I have been growing heirloom tomatoes for more than 10 years and have been...
I have been growing heirloom tomatoes for more than 10 years and have been constantly challenged by anthracnose. In addition to having new soil s[rayed with oxidate, newspaper and straw covering bare soil, and spraying plants with oxidate ZI still have an anthracnose problem. Suggestion?????
Talbot County Maryland
. Your use of the soil drench and the mulch layers are appropriate, but you may have to resort to crop rotation and avoid planting solanaceous plants in the affected area for a year or two.
The following is an excerpt from one of our diagnostic publications.
"There are more than a dozen species of Colletotrichum, the fungal disease known as anthracnose. Affected crops include, pepper (see above photo), bean, tomato, eggplant, cucumber, muskmelon, watermelon, pumpkin, spinach, and pea. Sunken black lesions develop that may be covered with salmon colored spores under wet, humid conditions. On tomatoes, the soft sunken lesions develop dark centers. The fungus overwinters in seeds, soil, and plant residue.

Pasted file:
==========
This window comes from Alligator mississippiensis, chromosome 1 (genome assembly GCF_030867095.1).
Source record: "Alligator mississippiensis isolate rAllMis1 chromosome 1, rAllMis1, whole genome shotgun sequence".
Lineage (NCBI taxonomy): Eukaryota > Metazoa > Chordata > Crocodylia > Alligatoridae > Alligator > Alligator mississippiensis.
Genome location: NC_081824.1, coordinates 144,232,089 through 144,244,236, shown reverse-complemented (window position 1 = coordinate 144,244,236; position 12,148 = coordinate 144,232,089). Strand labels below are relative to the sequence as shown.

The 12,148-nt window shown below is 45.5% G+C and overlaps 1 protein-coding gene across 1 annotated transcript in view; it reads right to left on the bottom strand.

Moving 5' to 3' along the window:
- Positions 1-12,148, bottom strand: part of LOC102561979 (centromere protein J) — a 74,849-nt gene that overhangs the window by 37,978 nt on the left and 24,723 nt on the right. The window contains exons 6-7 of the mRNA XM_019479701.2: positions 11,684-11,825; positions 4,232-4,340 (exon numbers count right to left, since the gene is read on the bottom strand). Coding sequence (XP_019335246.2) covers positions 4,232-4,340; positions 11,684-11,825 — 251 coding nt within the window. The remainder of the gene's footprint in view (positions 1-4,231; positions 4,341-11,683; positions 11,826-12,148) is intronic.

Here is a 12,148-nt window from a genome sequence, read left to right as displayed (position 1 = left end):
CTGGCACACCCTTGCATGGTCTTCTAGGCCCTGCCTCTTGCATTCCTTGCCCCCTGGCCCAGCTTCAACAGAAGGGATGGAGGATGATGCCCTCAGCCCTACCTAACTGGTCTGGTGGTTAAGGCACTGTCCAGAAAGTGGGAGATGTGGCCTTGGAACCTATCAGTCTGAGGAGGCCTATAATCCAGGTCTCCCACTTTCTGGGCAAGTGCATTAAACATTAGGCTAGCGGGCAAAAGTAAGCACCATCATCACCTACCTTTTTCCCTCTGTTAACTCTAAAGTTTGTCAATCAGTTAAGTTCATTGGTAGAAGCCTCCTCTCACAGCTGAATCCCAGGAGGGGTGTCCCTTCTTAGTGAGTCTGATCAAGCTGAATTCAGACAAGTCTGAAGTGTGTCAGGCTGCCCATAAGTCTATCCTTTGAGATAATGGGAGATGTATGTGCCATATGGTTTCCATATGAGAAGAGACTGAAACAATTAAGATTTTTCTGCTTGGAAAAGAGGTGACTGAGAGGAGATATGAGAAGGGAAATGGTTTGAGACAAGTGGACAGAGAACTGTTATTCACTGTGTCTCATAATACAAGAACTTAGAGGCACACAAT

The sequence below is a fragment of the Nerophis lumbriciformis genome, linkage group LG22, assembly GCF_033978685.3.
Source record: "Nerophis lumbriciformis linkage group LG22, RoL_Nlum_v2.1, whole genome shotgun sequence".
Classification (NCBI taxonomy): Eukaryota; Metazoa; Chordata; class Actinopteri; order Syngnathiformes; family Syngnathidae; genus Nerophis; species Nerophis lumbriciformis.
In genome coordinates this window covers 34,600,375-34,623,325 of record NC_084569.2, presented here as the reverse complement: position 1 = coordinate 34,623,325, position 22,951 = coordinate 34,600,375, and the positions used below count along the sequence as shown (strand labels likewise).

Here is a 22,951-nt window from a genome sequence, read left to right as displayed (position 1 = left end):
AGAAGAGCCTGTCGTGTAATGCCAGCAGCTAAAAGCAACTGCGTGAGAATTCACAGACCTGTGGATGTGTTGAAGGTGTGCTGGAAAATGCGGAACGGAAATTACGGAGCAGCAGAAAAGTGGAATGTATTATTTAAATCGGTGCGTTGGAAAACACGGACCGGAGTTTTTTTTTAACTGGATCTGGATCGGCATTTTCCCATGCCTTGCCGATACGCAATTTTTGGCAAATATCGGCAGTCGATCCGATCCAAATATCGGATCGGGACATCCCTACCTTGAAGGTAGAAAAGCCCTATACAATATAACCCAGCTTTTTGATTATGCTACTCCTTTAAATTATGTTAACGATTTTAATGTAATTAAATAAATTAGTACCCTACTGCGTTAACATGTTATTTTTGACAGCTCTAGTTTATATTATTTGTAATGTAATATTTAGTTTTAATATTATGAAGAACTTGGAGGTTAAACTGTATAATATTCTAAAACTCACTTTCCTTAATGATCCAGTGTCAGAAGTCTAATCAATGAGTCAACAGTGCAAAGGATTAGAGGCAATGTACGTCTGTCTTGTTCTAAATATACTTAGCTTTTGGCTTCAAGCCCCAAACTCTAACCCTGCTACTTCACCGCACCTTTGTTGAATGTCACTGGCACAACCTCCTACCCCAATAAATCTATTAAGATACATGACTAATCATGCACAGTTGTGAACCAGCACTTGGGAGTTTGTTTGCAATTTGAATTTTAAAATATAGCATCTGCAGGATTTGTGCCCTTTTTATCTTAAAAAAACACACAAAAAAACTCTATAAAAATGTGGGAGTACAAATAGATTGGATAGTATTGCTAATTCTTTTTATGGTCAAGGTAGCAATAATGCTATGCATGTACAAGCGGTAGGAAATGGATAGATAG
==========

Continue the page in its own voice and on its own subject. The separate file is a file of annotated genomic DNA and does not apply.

Management: Lay a mulch of shredded leaves, dried grass clippings, or newspaper covered with straw under plants. Pick fruits regularly and quickly remove infected fruits. Avoid contact between soil and fruit. Avoid overhead watering during humid, cloudy weather. Remove all plant residue at the end of the growing season. Infected plant residues can be composted at sustained high temperatures- greater than 120° F. Otherwise, residues should be bagged up and discarded as garbage."
We find no tomato varieties that are resistant to anthracnose, and heirloom varieties are probably more susceptible to it than are the hybrids.
You should also ensure that your tomato plants are spaced appropriately to allow maximum air circulation around the plants and that the plants are not touching one another.